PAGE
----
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New tests confirm there’s one iPhone 7 model that’s much slower than the rest

Published Oct 20th, 2016 11:29AM EDT
iPhone 7 32GB vs 128GB
Image: Apple Inc.

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The iPhone 7 comes in three different storage sizes, and in theory, the only difference between the three is size. But as it happens, the 32GB model is much slower than the bigger models at a number of real-world tasks.

We’d already heard from GSM Arena that there’s a difference in the quality of storage, and a new video from Unbox Therapy‘s Lew Hilsenteger explains the difference, and how it might affect you.

DON’T MISS: These 5 insanely thin iPhone 7 cases are perfect for people who hate iPhone cases

Hilsenteger begins by testing the 32GB iPhone 7 against the 128GB model in disk benchmarks. Using PerformanceTest Mobile, he tested the read and write speeds of the storage in both phones. While the read speed is the same, around 700MB per second, the write speed is much worse on the 32GB model. Specifically, the 128GB model writes files at a speed of 341MB per second, and the 32GB goes at a much slower 42MB per second.

Disc speed can make a big difference in real-world performance, especially on the iPhone. iOS is more prone to push apps out of the RAM and store data on the disc drive, so the longer it takes to read and write files, the slow the phone will perform.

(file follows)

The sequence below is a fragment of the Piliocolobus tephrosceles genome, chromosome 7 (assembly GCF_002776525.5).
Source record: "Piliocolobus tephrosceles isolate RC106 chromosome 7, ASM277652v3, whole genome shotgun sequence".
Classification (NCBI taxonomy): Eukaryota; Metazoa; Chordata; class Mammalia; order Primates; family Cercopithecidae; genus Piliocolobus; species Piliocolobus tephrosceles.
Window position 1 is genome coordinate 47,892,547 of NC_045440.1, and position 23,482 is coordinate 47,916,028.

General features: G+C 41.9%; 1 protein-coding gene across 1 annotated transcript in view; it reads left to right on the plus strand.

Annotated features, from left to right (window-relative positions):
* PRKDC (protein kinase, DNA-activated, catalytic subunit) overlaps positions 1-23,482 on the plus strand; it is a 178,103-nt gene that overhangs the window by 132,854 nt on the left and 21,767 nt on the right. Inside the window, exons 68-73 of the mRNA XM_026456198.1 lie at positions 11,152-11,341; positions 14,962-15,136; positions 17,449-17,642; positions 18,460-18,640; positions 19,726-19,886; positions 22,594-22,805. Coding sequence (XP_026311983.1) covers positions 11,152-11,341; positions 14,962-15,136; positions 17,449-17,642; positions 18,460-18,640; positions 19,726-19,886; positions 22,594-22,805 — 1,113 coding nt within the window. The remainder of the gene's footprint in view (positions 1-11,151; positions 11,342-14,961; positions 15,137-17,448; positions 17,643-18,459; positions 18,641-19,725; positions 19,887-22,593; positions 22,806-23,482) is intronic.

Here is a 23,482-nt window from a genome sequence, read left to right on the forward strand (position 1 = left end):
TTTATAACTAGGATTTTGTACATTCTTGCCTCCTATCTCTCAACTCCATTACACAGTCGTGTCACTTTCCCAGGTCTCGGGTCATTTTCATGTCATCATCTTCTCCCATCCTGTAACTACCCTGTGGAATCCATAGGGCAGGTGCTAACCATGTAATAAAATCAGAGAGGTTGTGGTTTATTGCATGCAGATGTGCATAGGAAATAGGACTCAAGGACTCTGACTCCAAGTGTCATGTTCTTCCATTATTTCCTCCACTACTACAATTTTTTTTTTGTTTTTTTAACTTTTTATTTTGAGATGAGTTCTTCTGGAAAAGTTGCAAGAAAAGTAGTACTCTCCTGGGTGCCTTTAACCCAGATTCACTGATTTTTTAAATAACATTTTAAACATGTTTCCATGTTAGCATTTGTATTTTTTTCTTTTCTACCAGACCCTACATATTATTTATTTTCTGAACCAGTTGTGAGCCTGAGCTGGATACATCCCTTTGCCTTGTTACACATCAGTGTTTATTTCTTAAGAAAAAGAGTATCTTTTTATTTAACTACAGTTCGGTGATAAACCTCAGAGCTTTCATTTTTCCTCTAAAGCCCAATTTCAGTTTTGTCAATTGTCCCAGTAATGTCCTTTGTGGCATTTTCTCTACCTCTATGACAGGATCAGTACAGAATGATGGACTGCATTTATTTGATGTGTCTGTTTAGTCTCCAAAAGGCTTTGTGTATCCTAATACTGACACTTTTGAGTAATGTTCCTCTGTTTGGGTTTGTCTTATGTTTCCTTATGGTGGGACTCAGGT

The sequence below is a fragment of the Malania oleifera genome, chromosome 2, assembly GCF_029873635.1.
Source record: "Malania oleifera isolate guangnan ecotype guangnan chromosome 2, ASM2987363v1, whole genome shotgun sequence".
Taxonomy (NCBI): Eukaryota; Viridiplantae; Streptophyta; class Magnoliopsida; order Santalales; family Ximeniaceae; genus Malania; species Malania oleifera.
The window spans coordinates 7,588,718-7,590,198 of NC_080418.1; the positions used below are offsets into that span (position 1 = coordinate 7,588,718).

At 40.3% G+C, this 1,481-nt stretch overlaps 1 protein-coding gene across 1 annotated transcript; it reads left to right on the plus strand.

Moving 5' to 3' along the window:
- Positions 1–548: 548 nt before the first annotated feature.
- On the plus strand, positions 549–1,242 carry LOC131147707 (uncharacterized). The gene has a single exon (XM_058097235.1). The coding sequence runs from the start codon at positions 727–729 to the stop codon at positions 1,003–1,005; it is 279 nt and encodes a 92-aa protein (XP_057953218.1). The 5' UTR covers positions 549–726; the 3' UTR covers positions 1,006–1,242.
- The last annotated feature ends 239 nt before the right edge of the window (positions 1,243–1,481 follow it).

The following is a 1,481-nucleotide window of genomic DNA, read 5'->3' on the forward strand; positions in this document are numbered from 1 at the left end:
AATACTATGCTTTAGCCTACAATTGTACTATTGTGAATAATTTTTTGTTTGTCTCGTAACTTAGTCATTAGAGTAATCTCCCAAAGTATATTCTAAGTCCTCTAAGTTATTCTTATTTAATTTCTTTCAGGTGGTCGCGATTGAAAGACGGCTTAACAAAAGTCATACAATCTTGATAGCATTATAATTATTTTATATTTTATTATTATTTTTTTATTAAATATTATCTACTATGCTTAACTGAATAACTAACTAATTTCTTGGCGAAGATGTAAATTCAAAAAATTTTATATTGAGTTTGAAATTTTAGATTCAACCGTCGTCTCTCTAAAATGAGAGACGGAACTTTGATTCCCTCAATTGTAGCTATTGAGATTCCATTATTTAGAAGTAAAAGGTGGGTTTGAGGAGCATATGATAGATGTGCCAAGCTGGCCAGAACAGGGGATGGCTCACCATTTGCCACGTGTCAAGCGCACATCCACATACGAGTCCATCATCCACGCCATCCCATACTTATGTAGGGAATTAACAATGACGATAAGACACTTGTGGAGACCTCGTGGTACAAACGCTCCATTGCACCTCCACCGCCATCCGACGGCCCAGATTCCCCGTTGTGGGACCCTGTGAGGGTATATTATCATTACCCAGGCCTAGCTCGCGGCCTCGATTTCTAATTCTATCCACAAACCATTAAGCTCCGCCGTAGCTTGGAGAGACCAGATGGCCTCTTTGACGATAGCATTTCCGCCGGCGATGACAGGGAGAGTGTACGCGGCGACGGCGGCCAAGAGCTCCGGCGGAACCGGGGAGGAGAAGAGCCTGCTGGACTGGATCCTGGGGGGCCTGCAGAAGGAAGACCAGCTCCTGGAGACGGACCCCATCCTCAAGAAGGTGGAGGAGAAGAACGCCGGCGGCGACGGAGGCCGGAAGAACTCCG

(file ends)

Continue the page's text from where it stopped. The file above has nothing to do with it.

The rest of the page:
More noticeably, tasks like copying movies from a PC to a phone will take much longer on the 32GB model. I know that you probably don’t copy movies across from iTunes all that often, but more mundane things like copying photos — or restoring your phone from a backup — will still take longer.

Aside from the speed issues, there’s also the fact that buying the 32GB iPhone is a bad move. Sure, it’s better than the 16GB of storage you used to get with an entry-level iPhone, but it’s still not enough. Add in things like photos shot in the RAW file format, which can be as big as 15MB on the iPhone 7, and you’ll quickly eat through that much storage in a few months. The 128GB option is much better for general use, and you’ll probably forget that there’s an upper limit on your storage at all.

Chris Mills
Chris Mills News Editor

Chris Mills has been a news editor and writer for over 15 years, starting at Future Publishing, Gawker Media, and then BGR. He studied at McGill University in Quebec, Canada.